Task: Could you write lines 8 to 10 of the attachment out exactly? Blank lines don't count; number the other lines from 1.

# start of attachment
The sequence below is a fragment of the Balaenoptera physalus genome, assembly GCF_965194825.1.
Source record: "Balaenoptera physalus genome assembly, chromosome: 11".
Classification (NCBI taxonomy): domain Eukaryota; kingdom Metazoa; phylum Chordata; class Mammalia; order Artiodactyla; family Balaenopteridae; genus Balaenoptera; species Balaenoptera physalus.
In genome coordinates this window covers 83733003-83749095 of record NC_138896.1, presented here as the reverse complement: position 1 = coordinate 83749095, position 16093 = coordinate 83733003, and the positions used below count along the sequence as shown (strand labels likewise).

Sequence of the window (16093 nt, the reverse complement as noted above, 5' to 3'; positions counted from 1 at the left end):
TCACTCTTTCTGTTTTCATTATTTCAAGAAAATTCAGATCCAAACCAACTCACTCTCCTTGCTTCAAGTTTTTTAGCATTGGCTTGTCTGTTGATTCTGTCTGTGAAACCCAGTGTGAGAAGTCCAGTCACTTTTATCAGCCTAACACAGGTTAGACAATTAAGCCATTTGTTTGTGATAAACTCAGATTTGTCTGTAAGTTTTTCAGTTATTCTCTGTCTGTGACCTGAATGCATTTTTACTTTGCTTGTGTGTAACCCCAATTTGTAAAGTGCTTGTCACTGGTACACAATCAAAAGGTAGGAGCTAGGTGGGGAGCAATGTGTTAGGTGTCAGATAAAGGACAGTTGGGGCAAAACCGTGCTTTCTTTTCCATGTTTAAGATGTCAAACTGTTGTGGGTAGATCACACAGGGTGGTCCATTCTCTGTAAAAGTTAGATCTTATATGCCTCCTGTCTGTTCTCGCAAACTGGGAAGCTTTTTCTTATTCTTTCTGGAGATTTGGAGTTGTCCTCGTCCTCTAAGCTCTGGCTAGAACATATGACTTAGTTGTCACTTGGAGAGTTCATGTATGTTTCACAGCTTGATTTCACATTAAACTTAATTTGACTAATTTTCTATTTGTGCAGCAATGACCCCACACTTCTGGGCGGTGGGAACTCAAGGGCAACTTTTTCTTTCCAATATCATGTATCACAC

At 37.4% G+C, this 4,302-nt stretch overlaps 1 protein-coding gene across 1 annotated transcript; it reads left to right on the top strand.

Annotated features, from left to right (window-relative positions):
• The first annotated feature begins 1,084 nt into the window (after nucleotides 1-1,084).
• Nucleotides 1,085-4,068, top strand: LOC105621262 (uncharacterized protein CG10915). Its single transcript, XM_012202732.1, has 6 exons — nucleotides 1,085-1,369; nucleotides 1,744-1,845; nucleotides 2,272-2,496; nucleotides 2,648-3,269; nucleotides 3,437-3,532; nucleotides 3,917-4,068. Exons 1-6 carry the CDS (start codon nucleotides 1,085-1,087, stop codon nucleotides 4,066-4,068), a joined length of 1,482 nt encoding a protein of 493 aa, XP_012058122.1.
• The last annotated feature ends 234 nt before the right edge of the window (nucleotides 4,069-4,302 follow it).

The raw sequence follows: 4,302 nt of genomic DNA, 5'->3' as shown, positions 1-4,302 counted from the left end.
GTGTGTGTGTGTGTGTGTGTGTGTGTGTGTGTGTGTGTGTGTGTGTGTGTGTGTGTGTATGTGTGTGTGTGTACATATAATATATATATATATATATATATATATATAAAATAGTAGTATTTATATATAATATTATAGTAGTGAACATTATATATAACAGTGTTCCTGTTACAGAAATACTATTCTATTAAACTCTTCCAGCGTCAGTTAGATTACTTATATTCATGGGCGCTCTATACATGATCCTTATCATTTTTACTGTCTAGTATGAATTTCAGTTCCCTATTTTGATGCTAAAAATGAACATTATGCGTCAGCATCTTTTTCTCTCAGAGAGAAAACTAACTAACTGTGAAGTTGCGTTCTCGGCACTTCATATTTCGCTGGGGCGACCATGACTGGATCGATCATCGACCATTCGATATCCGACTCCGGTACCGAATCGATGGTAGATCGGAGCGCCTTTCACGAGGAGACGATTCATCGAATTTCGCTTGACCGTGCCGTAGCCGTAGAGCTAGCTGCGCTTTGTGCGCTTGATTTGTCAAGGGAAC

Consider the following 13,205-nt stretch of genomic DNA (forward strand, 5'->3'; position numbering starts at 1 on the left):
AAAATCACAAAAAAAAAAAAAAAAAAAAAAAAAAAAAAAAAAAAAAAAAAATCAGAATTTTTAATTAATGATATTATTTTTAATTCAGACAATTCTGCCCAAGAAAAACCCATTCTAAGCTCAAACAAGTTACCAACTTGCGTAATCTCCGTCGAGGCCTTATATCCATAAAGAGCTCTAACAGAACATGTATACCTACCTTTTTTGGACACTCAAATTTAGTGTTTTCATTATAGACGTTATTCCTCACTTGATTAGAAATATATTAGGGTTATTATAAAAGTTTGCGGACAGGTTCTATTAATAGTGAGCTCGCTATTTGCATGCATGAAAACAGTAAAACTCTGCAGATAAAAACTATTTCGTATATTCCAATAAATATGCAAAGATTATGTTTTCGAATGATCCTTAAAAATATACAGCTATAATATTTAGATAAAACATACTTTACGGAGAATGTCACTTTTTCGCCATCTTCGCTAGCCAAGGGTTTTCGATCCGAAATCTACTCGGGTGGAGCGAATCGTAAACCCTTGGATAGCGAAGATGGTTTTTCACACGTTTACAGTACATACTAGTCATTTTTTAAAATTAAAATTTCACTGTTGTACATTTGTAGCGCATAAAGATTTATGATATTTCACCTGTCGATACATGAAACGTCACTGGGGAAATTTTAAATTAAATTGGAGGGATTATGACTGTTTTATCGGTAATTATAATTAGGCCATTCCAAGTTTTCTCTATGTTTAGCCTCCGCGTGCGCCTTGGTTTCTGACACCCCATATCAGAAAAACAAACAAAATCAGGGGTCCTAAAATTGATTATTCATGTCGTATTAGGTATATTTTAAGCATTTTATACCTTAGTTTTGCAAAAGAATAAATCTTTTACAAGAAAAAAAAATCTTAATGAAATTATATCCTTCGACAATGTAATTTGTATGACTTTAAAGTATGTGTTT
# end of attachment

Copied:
Annotated features, from left to right (window-relative positions):
• The first annotated feature begins 1,084 nt into the window (after nucleotides 1-1,084).
• Nucleotides 1,085-4,068, top strand: LOC105621262 (uncharacterized protein CG10915). Its single transcript, XM_012202732.1, has 6 exons — nucleotides 1,085-1,369; nucleotides 1,744-1,845; nucleotides 2,272-2,496; nucleotides 2,648-3,269; nucleotides 3,437-3,532; nucleotides 3,917-4,068. Exons 1-6 carry the CDS (start codon nucleotides 1,085-1,087, stop codon nucleotides 4,066-4,068), a joined length of 1,482 nt encoding a protein of 493 aa, XP_012058122.1.